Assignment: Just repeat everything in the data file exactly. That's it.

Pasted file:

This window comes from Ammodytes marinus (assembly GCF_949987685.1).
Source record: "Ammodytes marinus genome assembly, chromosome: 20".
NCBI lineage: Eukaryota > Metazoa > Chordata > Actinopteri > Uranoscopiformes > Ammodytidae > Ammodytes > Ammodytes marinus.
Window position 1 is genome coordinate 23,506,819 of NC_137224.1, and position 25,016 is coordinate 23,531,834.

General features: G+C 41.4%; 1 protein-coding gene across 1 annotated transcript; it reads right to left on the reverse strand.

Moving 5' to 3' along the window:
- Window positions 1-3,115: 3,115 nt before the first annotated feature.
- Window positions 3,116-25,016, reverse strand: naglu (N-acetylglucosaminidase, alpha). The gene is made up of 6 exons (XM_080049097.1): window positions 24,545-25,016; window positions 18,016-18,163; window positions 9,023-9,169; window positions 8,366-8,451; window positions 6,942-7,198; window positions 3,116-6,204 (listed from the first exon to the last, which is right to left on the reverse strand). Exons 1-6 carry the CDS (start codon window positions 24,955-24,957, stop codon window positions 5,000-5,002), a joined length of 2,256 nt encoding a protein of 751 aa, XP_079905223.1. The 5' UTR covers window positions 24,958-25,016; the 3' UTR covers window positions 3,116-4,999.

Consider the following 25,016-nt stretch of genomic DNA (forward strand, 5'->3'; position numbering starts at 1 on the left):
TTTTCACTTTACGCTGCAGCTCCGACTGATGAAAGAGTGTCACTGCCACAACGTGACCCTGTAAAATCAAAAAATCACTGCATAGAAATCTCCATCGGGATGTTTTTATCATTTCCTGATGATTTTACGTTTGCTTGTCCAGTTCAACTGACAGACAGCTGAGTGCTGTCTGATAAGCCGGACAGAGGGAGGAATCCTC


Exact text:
This window comes from Ammodytes marinus (assembly GCF_949987685.1).
Source record: "Ammodytes marinus genome assembly, chromosome: 20".
NCBI lineage: Eukaryota > Metazoa > Chordata > Actinopteri > Uranoscopiformes > Ammodytidae > Ammodytes > Ammodytes marinus.
Window position 1 is genome coordinate 23,506,819 of NC_137224.1, and position 25,016 is coordinate 23,531,834.

General features: G+C 41.4%; 1 protein-coding gene across 1 annotated transcript; it reads right to left on the reverse strand.

Moving 5' to 3' along the window:
- Window positions 1-3,115: 3,115 nt before the first annotated feature.
- Window positions 3,116-25,016, reverse strand: naglu (N-acetylglucosaminidase, alpha). The gene is made up of 6 exons (XM_080049097.1): window positions 24,545-25,016; window positions 18,016-18,163; window positions 9,023-9,169; window positions 8,366-8,451; window positions 6,942-7,198; window positions 3,116-6,204 (listed from the first exon to the last, which is right to left on the reverse strand). Exons 1-6 carry the CDS (start codon window positions 24,955-24,957, stop codon window positions 5,000-5,002), a joined length of 2,256 nt encoding a protein of 751 aa, XP_079905223.1. The 5' UTR covers window positions 24,958-25,016; the 3' UTR covers window positions 3,116-4,999.

Consider the following 25,016-nt stretch of genomic DNA (forward strand, 5'->3'; position numbering starts at 1 on the left):
TTTTCACTTTACGCTGCAGCTCCGACTGATGAAAGAGTGTCACTGCCACAACGTGACCCTGTAAAATCAAAAAATCACTGCATAGAAATCTCCATCGGGATGTTTTTATCATTTCCTGATGATTTTACGTTTGCTTGTCCAGTTCAACTGACAGACAGCTGAGTGCTGTCTGATAAGCCGGACAGAGGGAGGAATCCTC